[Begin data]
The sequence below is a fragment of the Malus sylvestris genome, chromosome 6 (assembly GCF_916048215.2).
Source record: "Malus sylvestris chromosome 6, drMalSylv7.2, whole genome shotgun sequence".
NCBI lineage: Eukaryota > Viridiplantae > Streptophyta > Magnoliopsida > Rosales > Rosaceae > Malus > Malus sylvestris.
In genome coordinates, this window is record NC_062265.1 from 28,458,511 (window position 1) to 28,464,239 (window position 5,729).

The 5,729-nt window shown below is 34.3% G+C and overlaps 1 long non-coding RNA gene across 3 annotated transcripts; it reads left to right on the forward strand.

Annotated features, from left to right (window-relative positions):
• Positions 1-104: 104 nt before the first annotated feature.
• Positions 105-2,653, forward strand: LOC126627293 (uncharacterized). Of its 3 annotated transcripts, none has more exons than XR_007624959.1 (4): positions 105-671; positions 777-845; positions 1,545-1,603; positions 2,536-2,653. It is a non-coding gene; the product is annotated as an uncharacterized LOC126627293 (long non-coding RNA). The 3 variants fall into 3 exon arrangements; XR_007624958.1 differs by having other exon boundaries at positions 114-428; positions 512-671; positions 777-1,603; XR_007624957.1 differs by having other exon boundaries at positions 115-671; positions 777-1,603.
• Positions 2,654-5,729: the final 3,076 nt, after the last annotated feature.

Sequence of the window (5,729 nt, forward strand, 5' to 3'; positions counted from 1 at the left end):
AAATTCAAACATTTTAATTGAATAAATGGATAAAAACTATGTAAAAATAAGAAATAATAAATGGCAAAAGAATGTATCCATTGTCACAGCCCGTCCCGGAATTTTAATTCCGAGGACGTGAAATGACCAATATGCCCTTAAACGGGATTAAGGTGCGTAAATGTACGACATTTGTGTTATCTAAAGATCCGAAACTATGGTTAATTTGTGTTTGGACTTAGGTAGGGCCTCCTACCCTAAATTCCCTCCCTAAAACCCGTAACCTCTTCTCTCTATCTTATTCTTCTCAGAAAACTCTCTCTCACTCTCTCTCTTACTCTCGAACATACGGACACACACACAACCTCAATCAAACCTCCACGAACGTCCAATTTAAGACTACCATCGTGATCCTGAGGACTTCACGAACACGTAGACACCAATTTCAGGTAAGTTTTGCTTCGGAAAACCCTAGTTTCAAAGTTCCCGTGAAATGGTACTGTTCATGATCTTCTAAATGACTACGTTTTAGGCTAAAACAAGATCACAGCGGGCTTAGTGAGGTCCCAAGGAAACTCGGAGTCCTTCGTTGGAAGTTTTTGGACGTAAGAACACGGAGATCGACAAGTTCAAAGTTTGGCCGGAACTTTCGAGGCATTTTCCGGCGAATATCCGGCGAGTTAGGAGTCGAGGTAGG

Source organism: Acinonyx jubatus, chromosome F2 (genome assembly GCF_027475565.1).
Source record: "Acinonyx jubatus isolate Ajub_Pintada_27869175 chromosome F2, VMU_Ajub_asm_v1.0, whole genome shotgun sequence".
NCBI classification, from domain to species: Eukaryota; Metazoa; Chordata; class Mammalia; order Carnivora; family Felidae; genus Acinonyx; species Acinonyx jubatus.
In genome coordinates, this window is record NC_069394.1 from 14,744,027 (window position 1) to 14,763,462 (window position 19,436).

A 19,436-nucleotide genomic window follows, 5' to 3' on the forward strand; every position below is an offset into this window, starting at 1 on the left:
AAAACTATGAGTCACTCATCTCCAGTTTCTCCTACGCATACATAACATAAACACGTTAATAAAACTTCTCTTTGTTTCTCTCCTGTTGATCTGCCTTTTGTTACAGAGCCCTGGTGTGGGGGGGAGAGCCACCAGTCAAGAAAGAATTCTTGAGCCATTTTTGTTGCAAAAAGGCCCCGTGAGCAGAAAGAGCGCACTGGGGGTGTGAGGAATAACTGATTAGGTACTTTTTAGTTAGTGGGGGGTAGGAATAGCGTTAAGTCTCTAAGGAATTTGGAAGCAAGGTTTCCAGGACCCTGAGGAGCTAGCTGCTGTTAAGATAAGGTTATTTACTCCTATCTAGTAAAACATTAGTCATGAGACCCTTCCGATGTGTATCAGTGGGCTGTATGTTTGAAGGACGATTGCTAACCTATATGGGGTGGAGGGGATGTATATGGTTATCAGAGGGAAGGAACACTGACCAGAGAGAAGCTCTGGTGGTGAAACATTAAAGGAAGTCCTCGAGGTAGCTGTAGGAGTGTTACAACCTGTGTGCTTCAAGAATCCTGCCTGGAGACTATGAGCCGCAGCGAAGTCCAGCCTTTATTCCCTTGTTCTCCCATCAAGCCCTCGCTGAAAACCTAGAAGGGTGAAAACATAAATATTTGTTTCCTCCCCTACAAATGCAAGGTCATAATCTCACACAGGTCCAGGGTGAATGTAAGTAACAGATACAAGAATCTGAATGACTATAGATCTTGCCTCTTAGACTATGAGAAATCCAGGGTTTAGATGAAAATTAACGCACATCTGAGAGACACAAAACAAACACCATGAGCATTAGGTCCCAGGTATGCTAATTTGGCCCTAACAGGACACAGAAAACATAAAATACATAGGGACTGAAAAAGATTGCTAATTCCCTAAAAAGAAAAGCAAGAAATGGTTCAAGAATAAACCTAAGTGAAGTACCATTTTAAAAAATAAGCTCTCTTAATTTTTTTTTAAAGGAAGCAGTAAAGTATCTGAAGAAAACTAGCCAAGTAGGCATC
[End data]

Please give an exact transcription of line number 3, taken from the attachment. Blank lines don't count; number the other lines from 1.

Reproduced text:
NCBI lineage: Eukaryota > Viridiplantae > Streptophyta > Magnoliopsida > Rosales > Rosaceae > Malus > Malus sylvestris.